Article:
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The Ortonville Independent
Ortonville, Minnesota
August 31, 2010     The Ortonville Independent
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August 31, 2010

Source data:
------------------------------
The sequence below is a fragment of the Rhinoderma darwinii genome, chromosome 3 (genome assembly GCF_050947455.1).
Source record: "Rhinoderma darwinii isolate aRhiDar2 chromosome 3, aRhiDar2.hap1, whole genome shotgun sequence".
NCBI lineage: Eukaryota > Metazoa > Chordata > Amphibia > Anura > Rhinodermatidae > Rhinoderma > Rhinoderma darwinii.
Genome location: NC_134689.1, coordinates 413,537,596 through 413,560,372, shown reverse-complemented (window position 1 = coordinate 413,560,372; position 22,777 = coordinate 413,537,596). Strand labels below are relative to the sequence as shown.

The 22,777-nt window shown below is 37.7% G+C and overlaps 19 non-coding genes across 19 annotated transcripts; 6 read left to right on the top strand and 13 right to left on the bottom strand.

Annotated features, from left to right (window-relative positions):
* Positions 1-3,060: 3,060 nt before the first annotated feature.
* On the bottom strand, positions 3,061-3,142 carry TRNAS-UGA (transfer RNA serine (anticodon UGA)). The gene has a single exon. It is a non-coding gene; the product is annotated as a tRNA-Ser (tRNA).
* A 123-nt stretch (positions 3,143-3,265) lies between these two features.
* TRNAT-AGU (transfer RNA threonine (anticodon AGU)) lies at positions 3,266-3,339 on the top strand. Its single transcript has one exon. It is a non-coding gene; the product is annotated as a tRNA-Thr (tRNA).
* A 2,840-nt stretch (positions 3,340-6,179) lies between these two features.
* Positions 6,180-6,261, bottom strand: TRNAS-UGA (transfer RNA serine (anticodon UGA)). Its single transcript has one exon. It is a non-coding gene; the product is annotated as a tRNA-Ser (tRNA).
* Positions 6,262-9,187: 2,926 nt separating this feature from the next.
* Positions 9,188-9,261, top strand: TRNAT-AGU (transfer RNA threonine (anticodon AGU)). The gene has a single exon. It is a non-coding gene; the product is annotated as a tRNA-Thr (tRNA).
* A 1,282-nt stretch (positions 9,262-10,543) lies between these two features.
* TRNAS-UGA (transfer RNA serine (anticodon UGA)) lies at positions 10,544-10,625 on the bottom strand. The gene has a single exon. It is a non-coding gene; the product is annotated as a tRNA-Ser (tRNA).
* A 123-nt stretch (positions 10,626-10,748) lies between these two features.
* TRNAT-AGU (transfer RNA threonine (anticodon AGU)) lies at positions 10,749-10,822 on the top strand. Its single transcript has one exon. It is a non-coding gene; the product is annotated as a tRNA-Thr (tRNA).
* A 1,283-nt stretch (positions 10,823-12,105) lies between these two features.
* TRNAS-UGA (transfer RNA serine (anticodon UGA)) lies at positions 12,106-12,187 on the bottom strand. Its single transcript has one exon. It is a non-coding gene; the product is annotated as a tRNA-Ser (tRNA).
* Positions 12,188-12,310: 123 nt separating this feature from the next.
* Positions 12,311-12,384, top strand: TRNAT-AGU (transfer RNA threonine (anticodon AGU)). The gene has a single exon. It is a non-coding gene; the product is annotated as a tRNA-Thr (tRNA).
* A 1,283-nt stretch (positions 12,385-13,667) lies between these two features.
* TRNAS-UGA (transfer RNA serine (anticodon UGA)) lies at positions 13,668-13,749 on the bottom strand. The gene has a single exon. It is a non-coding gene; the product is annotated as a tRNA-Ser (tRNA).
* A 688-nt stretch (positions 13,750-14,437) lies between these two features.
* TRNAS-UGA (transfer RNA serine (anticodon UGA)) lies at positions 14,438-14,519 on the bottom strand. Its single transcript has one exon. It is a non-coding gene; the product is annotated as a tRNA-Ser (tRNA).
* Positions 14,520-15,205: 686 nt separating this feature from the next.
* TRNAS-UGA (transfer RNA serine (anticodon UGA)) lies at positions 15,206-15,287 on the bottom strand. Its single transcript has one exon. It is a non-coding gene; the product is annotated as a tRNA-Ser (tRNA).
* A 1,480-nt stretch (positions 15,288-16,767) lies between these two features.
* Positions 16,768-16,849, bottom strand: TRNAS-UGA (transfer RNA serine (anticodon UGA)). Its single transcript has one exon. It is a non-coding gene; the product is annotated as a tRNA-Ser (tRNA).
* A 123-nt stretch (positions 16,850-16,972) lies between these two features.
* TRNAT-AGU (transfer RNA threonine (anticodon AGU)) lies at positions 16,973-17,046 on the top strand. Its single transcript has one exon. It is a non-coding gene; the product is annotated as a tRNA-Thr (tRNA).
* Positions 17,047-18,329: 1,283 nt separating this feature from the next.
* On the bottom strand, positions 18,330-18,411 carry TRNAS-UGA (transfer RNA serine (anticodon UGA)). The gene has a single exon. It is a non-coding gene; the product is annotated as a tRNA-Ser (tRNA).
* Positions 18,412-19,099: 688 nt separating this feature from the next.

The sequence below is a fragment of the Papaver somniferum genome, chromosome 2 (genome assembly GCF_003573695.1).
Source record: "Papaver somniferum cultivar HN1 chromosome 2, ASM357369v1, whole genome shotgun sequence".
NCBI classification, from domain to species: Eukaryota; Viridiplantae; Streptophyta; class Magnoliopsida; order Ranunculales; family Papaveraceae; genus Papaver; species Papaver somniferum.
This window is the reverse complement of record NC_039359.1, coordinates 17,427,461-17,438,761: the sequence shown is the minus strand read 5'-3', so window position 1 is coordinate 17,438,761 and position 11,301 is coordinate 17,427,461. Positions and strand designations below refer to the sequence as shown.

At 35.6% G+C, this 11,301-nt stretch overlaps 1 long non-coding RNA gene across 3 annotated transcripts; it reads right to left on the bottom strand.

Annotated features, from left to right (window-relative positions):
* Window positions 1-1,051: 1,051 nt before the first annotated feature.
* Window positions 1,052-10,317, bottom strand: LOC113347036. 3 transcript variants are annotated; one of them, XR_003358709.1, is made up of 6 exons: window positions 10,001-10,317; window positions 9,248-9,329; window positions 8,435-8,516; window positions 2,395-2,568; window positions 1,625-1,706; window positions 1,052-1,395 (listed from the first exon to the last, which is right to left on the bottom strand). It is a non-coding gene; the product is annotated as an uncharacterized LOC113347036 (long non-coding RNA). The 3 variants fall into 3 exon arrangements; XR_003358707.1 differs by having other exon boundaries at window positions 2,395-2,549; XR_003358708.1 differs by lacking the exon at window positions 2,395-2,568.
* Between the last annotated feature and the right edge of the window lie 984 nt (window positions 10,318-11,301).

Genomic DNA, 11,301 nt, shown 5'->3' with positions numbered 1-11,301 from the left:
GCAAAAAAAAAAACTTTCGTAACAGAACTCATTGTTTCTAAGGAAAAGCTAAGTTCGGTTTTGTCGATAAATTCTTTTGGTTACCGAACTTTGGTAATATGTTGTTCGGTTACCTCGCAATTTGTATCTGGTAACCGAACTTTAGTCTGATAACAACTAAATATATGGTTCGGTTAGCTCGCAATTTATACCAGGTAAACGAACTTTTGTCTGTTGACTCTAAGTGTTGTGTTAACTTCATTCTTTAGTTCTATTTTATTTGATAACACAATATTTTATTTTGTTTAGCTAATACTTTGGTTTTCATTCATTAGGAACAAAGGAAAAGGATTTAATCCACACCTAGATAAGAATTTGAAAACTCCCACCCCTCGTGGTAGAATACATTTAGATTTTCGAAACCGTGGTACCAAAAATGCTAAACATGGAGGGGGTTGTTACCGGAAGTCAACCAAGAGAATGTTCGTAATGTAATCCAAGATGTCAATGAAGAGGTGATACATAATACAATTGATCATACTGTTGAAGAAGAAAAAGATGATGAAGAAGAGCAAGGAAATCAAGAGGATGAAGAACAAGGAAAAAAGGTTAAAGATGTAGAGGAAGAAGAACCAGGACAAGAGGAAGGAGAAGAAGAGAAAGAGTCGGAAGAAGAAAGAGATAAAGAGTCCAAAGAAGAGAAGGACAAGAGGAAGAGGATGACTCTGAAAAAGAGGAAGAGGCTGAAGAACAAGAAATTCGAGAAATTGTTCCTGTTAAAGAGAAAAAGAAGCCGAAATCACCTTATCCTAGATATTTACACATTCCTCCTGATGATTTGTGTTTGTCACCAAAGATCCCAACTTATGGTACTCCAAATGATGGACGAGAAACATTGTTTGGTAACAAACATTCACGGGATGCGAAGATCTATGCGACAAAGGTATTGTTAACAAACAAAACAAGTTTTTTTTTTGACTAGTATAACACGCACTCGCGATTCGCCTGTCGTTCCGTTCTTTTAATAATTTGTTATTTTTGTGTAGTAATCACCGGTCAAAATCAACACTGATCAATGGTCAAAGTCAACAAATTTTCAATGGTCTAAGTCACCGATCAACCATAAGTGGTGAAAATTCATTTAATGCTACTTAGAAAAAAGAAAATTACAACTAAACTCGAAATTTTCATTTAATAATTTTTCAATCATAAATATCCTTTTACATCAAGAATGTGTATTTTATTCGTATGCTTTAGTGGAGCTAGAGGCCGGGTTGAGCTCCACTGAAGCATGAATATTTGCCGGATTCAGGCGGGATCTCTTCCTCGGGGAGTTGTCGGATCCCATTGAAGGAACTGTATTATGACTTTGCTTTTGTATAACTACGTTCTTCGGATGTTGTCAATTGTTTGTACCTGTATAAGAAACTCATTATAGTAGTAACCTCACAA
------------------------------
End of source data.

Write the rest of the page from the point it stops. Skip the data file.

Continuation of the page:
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in Kids this summer are participating future. Have the child set a goal to pur- the family and this is a great time to in a variety of camps including lan- " chase a reasonably priced item they teach them about making choices and guage, sports, music, art and church need to save for over a few weeks or living on a planned budget. It is also a camps. Why not add a financial camp months. Allow them to save and then good way to open up discussions and experience-something parents can do at make the purchase to demonstrate the provide kids with an understanding that home with a camp of their own.concept. "Managing money well is critically Field Trip: Bring your child to your it is okay to talk about money. Field Trip: Grocery shopping can be important in our lives and.we, as par- local bank or credit union to open his fun with the kids! Write a list together ents, serve our children well when we or her own savings account. Most fi- at home and make a game out of begin the education process early," said nancial institutions offer some type of coupon clipping to plan for your trip. Marjorie Klimek, supervisor at LSS Fi- fun incentive to open kids' accounts Have the children choose items from nancial Counseling Service. "Even and further incentive for regular de- the list and help them compare prices children as young as toddlers are old posits, by size and brand and match up enough to start learning money basics." ~ coupons to the items selected. Avoid To create your own "summer camp Let your child give the money,purchases of items not on the list as this on finances," Klimek suggests using whether it is putting coins in the col- promotes impulse buying very basic concepts on earning, saving, lection plate at church, the Salvation spe'nding, borrowing and giving. Army bucket, or the containers at Remember playing Monopoly when Here are a few tips: checkout counters for benefits and you were a child and ran out of money? local charities. Explain how their do- Then; you landed on Park Place with Have children perform jobs around nation will help the'cause, no cash to buy your hotel? This game the house to earn their own money el- Field Trip: Volunteer together for can be a fun way to teach kids about ther by paying a weekly allowance or your favorite charity and visit the loca- borrowing money from the bank or an- by task performed. Not only are you' tion. If a child can see how his dona- other player to make their purchase. adding their yalue as a family member, tion of money and time is benefiting Make sure to charge interest so the but teaching the concept of spending another, it will be easier to learn. Some concept is realistic ! personal time and effort to receive pay- ideas are helping a family in your corn- Discuss wants versus needs, and the ment. munity, working at the animal shelter, importance of saying "no" if they can- A rummage sale is a great way to cleaning the chulch, or serving at a not afford to make a purchase and de-clutter and kids can earn money food shelf, would resort to borrowing! Compare selling their gently used toys or out- ~ costs of items paid in cash versus grown clothing. Allow children to make their own credit. Encourage additional saving to Field trip: Walk around the block to- decisions about how they will spend purchase wants in the future. gether and have them spot ways to earn their own money. Show them how to Field Trip: Visit a financial advisor money right in the neighborhood: a use the "three-day cooling off rule"-or at a credit union or bank and have them lemonade stand, babysitting, do walk- going home and waiting three days to explain credit to your child. You may ing, lawn mowing, newspaper delivery, see if you still want to make that pur- learn a thing or two in the process! chase. Discuss pros and cons of their Children learn through imitation, so Teach thar saving needs to come be- choice but let the final decision be no matter what the money concept, fore spending. This is a core concept theirs, practice what you preach, Klimek adds. that, learned early, will provide a good Include children in some meetings foundation for your child's financial on the family budget. They are part of fi Recipients of payable citations due The service is being rolled out tribution of fine revenue to local gov- to Big Stone, Grant, Pope, Stevens, statewide over a two year period as part ernments and the state treasury, and au- Traverse and Wilkin District Courts of a Judicial Branch effort to reduce tomated referral &overdue fines to the can now pay their fines via an auto- costs and improve service to the pub- Judicial Branch's debt collection serv- mated phone system or online using ,a lic. Under the project, the processing of ice. credit card 24 hours a day, seven days about one million payable citations 8th Judicial District Chirf Judge a week. The counties of Chippewa, each year is being transitioned from Steven Drange said "As a result of this Kandiyohi, Lac qui Parle, Meeker, local courthouses to a centralized Court Judicial Branch initiative, people will Renville, Swift and Yellow Medicine Payment Center. The project also in- have a more convenient and efficient were transitioned to this new service cludes creation of a statewide call cen- way to pay fines. By taking advantage earlier. The payment service is only ter to answer questions and direct of technology, the court system will available for citations that do not re- callers to the appropriate location if a n~ake better use of staff time, as well as quire a court appearance, court appearance or other action is re- increase collection of fines." Payments can be made by calling quired. INFORMATION ABOUT THE 8TM toll-free at 1-800-657-3611. Payment When complete, the project will re- DISTRICT: The 8TM District is corn- can also be made through the Judicial duce manual data entry, freeing up prised of 13 cdunties in west-central Branch website A court staff for other case processing du- Minnesota and has 11 judges and five convenience fee will be charged for ties. It will also .include the electronic Court Administrators who handle over each payment made by phone or Web. filing of citations by many law en- 28,000 cases per year. For more infor- Payments may still be made in person forcement departments directly into the mation about the Minnesota Judicial at the courthouse or by mail. court computer system, automated dis- Branch, visit Note: Due to the death of Barb's late husband and recent land sale, Barb will liquidate the estate's farm equipment and other items. The equipment is in good condition. with low hours, kept shedded and in good . maintenance The equipment is bein9 moved from farm to the sale location for bidders' convenience and easy access - Wally JD 8450, 4WD. 16/6 spd 60% rubber, good condition, 5,876 hrs Ser. # 004161 1999 Ford F-350 Super Du~, VIO 2wd, 108.000 actual miles. 1844 eugin,1425 seperate hrs. (150 hrs. on $12JX)0 worth of updates and repairs) 11120 30 1t flex bean head 4 wheel header trailer * JD MX53 pt, 5' rotary mower, near newf New & used JD parts, filters, oil, etc, Fechtner auto-lifter car trailer Sparks car doll trailer l0 spd 20' steel box, roll tarp 117.000 miles. 1999 Avion 35' Westport 5th Wheel Travel Trailer, w,'3 slide. OUTS, generator, central air, queen bed load~xl mtd in excellent condition! JD 8440, 4WD, 16/4 spds 60% rubber; 3 pt PTO, 2,452 hrs good condition, Ser.# 00110 1999 International Eagle 9400 Semi Tractor Truck w/sleeper, excellent condition, new rubber, 736K JD 37' soil managenlent systenl field cull, Set.# 020960 4WD ATV. w/ b.on. snow plo~; only 380 nfiles. t999 Tempte 34' alum. super hopper trailer, excellent condition 1959 Ford grain truck, w/hoist 1958 Ford grain truck, w/hoist (2) Bulk delivery proprane trucks 2600 gal and *2250 9at JD 4430, 2WD, excellent rub- ( ber, quad 9,460 hrs good cond Ser,# 0655671 an Michigan Model 2800 rubber tire dozer, 4WD. 280 hp runs 18.4 x 38 band duals J & M 525 Grain Cart 2E4L TATE CAR CITY $N2 ! Includes: 31,680 sq. ft. newly blacktopped lot with 150' Hwy 75 ITontage 4500 sq. ft, commercial building, built after 20(11. including 40x64 finished shop, 24x45 showroom. 24x36 office and living quarters 2001 REM 2100 grain vac, nearly newf Westfield 10" x 71' auger 5" x 20' orbit drive auger CALL 520-808-7943 fOR IId:O. Superior Auction Conducted Professionally By: Not responsible for Wally & Trever Schiele, Auctioneers, 320-834-4470 accidents #21-18 * #21-65 * e A1,Brandon, MN The Children's Physician Network and Minnesota Medical Association (MMA) are encouraging people to make sure their children's vaccines are up to date prior to the start of school. August is National Immunization Awareness Month. Only about three-quarters of Min- nesota children overall - and as few as one-quarter of children in Marshall, Pennington, and Red Lake counties in Minnesotal - have received the rec- ommended vaccinations. Hispanic and African American populations also lag up to 20% behind the white population in vaccination rates .2 "Our goal is to surpass 90% as a standard for vaccinations," said Peter Dehnel, M.D Medical Director of Children's Physician Network. "Up- to-date vaccinations are critical not only to us as individuals, but to the en- tire population. Serious diseases that we thought had been eradicated in the United Statesare making a comeback." Recent outbreaks of measles, mumps, and whooping cough show that these diseases have not been com- pletely controlled. Over the past two years, several children in California have been killed by whooping cough. In 2008, an outbreak of invasive Hib disease in Minnesota was the largest outbreak since 1992and killed one un- vaccinated infant.3 Amy Gilbert, M.D a family physi- cian and chair of the MMA's Public Health Committee, says that vaccina- tions are the most effective way to en- sure that these diseases - ranging from measles to polio to whooping cough - don't become serious public health .threats, like they weremany decades ago. "It's heartbreaking to see vaccine- preventable illness affecting people in Minnesota. In Minnesota, that should never happen and doesn't need to. As children head back to school, vaccines are crucial for children to protect them- selves and others." "The simplest prevention is to fol- low the immunization guidelines set by our country's leading infectious disease experts and pediatricians," said Dr. Dehnel. Immunization schedules Minnesota's recommended immu- nization schedule includes: DTaP (diphtheria, tetanus, pertus- sis), IPV (polio), MMR (measles, mumps, rubella), varicella (chicken pox), PCV (pneumococcal), hepatitis A and hepatitis B, rotavirus, influenza and Haemophilus (Hib) vaccinations for infants and young children; Tdap (tetanus, diphtheria, pertus- sis), MCV (meningococcal), influenza, and HPV (human papillomavirus) vac- cinations for children ages 7 to 18; Td (tetanus, diphtheria) vaccina- tions every 10 years as adults Getting shots at the right ages is im- portant, but it is never too late to catch up. Please see the full schedule of vac- cinations under state vaccination law at: idepc/immunize/laws/index.html Minnesotans may also call the Min- nesota Department of Health at 1-800- 657-3970 or 651-201-5503 Immunization advocates unite Improving vaccination rates and ed- ucating the public about the need for vaccinations is one of the top pubic health priorities of the MMA, which represents about 11,000 physicians in Minnesota. Children's Physician Network is a network of pediatric clinics advocating for complete and up-to-date vaccina- tions in Minnesota Primary care clin- ics include All About Children Pediatrics, Central Pediatrics, Chil- dren's Primary Clinics, TAMS, Dakota Pediatric Clinic, Drs. Rogers & Ny- gren, Eagan Valley Pediatrics, Edina Pediatrics, Fridley Children's & Teenagers' Medical Center, Mendakota Pediatrics, Northeast Pediatric Clinic, Northern Lights Pediatric & Adoles- cent Medicine, Partners in Pediatrics, Pediatric & Young Adult Medicine, Pe- diatric & Adolescent Care of Min- nesota, Pediatric Services, South Lake Pediatrics, Southdale Pediatric Associ- ates, and Wayzata Children's Clinic. "Vaccines are safe, necessary, and one of the most important contributors to public health," said Dr. Jennifer White Gobel, of Mendakota Pediatrics in West St. Paul. "Pediatricians wish to send a. unified message to Min- nesotans that now is the time for all of us to make sure that our young children and our teenagers, as well as ourselves, have the vaccines we need to protect both the individual and the population as a whole." About the Children's Physician Ne t- work Children's Physician Network is an 11-county pediatric clinician network ~iiming to improve the health status of children and adolescents, serve patients in all health plans, and unify the com- munity behind pediatric health care is- sues. The network is comprised of more than 175 primary care clinicians, more than500 specialty clinicians, Children's Hospitals and Clinics of Minnesota, and Gillette Children's Specialty Healthcare. Primary care cli- nicians serve pediatric patients living in the Twin Cities metropolitan area through over 40 clinic locations; spe- cialty clinicians through more than400 locations. The clinics range from one to 40 practitioners, and most of them are independent, community-based practices. About the Minnesota Medical Asso- ciation The Minnesota Medical Association is a professional association represent- ing physicians, residents, and medical students, working together for a healthyMinnesota. With more than 11,000 members, the MMA is a pow- erful advocate on health care issues at the State Capitol and in Washington D.C. The MMA provides up-to-date information about events affecting medicine in Minnesota, offers products and services that save time and money, and provides education for physicians and their clinic staff. our gratn , earl cal ves =mproves By Noah Litherland, University feeding system for our initial study, so rumen which is likely caused by the of Minnesota Extension extra feedings were done in a con- consumption of grain. This advanced I recently visited dairy farms trolled manner to simulate an auto- development confers an advantage of throughout Minnesota with my Uni- matic calf feeding system. We more efficient growth and improved versity of Minnesotd Extension col- observed an increase in grain intake in health. leagues. We observed that many dairies calves fed four small meals, versus the With grant support from the Uni- have invested in automated calf feed- same amount 6f milk replacer fed in versity of Minnesota and the allied lng systems, but the producers had two meals. These computerized calf dairy industry, we will continue our re- questions about feeding procedures to feeding systems appear to be an in- search in the mechanization of feeding optimize calf health, welfare and vestment that can pay off in efficiency, the baby calf to provide dairy produc- growth performance, greater calf performance and perhaps ers with information for raising a In order to address some of their improved animal welfare, healthy and productive future dairy questions, we conducted a study at the Calves fed on the farms with auto- cow. University of Minnesota Dairy Cattle mated calf feeders were ruminating Find the detailed research report on Teaching and Research Facility in St. (chewing their cud) at a considerably the Extension dairy website at Paul to determine if increased feeding young age. Calves are bornwith.a non- frequency of smaller meals of milk re- functional rumen (fermentation Vat More educational information for dairy placer increased grain intake in calves where feed-stuffs are digested) and the producers can be found at www.exten- compared with conventional twice- 'fact that these young calves were daily milk feeding, chewing their cud indicates they have We did not have an automated calf advanced the development of the NEW AND IMPR 0 VED. . . Available locally at Hartman's Super Valu Foods, Pioneer Meat Market and Sausage Kitchen, MacDaddy's C-Store and Berens Warehouse Foods ! "A JUNGLE RECIPE FIT FOR A KING" 320-834-4470 Tuesday, August 31,2010 INDEPENDENT Page 3b f